Chapter 14 : Second Lady in the Kingdom
Whether or not Margaret was out of the country when her cousin and friend, Mary, acceded to the throne, she certainly made haste to travel to London, secure in the knowledge that she would be welcomed. She was present at court on 17th October 1553 when the new Imperial Ambassador, Simon Renard, was received. Later in the year, the French Ambassador, de Noailles, reported that the Countess of Lennox, spoken of as ‘My Lady Margaret’ and also Frances, Duchess of Suffolk, were sometimes given precedence over the Queen’s half-sister, the Lady Elizabeth.
Margaret, whose son, Henry, Lord Darnley was now about 8 years old, seems to have seen Mary’s reign as the opportunity both to promote Darnley as a possible male heir, and also to enlist the new Queen’s support for Lennox’ campaign to have his Scottish estates restored.
Mary certainly favoured the Lennoxes – the Earl was granted the position of Master of the Queen’s Hawks, and Margaret received valuable clothes and jewellery. Darnley was the lucky recipient of some of the late King Edward’s clothes, and also his lutes. Mary herself was a notable lute-player, so Margaret was probably pleased to see that Darnley’s skill impressed the Queen.
It should be noted, however, that Mary also showed high favour to Edward Courtenay – the son of the Marquess of Exeter, who had been executed in 1538. Courtenay had been in the Tower since that time, sent in as a child, and now emerging as a possible suitor for the Queen. She dismissed that prospect, but, as a great-grandson of Edward IV, Courtenay had a very respectable claim to the throne himself.
Mary was determined to provide her own heir, and quickly decided to marry Philip of Spain. This caused some disquiet amongst the Protestant faction and rebellion flared up in Kent and the Midlands. The Duke of Suffolk and Courtenay were both implicated, but, as Courtenay’s confession before the event had allowed the government to prepare and defeat the rebels, he was pardoned and exiled. Suffolk and his daughter, Lady Jane Grey, were executed and the Lady Elizabeth, who was suspected of complicity, was sent to the Tower. It was later claimed that Margaret had encouraged Mary to imprison Elizabeth, and perhaps to have her executed as well.Whether true or no, there does not seem to have been much love lost between Margaret and Elizabeth.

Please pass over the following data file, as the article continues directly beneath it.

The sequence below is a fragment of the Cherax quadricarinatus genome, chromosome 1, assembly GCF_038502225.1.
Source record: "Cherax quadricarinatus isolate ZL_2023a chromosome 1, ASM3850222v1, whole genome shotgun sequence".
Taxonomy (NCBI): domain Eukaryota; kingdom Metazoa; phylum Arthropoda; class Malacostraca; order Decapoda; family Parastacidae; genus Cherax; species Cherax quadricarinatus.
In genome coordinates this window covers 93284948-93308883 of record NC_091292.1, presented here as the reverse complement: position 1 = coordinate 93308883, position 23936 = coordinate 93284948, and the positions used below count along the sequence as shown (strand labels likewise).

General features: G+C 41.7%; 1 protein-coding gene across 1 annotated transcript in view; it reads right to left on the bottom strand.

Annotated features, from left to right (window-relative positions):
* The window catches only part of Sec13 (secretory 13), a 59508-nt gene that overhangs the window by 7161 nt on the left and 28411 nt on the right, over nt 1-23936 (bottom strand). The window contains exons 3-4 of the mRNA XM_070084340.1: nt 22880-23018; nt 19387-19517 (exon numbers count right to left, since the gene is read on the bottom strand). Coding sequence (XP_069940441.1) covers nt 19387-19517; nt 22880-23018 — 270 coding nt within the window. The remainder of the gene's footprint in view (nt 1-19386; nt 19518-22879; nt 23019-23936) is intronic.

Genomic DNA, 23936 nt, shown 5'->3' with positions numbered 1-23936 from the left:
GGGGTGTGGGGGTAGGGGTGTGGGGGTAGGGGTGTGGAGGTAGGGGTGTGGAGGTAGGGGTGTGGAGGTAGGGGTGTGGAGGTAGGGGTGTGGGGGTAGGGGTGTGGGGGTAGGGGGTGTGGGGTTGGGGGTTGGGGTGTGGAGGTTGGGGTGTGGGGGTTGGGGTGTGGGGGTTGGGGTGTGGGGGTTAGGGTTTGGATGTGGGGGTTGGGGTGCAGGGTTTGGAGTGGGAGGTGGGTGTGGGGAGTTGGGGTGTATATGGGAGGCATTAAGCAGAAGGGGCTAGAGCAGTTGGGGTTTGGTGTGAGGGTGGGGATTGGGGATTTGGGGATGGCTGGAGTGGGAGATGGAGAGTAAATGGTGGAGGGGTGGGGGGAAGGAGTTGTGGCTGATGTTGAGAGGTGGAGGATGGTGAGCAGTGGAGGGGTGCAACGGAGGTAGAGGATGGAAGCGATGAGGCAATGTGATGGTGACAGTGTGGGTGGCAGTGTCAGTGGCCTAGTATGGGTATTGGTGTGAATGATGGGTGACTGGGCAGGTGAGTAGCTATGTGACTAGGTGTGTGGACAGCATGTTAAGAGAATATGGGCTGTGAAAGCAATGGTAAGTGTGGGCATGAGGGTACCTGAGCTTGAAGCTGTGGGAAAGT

When the marriage of Mary and Philip finally took place in July 1554, at Winchester, Margaret acted as the Queen’s train-bearer. Following the wedding, Margaret, although pregnant again, remained at court, acting as Mary’s chief Lady-in-waiting. During Mary’s reign, Margaret bore two sons, Philip and Charles, but only the latter survived.
In early 1557, Margaret’s father, the Earl of Angus, died. She immediately claimed the earldom, and signed her letters as Margaret, Countess of Lennox and Angus. The difficulty was, that she was in England, and the Angus lands were in Scotland, being taken possession of by Archibald Douglas, grandson of her uncle, Sir George.
Queen Mary wrote to the Scottish Regent (now Marie of Guise, in place of Arran, or Chatelherault, to give him his new title) requesting her to support Margaret’s claims. Marie sent a gracious response with reference to the Angus lands but refused to have anything to do with trying to overturn the forfeiture of Lennox’ lands, saying it was a matter to be decided by her daughter, Mary Queen of Scots herself. As the said Queen was in France, and still only fourteen, this was obviously intended as a rejection. More discussions were held over the Angus lands later that year, but to little avail, from Margaret’s point of view.
Queen Marie was more helpful towards the end of 1557, agreeing to further discussions on the matter, but it remained unresolved.
A slight embarrassment occurred for the Lennoxes when the Earl’s brother, John Stuart, who held the French estates and titles of Aubignywas captured, fighting for France at the Battle of St Quentin – a major victory for the allied Anglo-Spanish army. Having been ransomed, he then proceeded to fight for France at the siege of Calais, the loss of which broke Queen Mary’s heart, and then to take part in border raids from Scotland. Lennox and his brother were in continued communication. Such consorting with her enemies must have raised Mary’s suspicions about the trustworthiness of Lennox, and perhaps of Margaret, but no action was taken against them before Mary’s death in November 1558.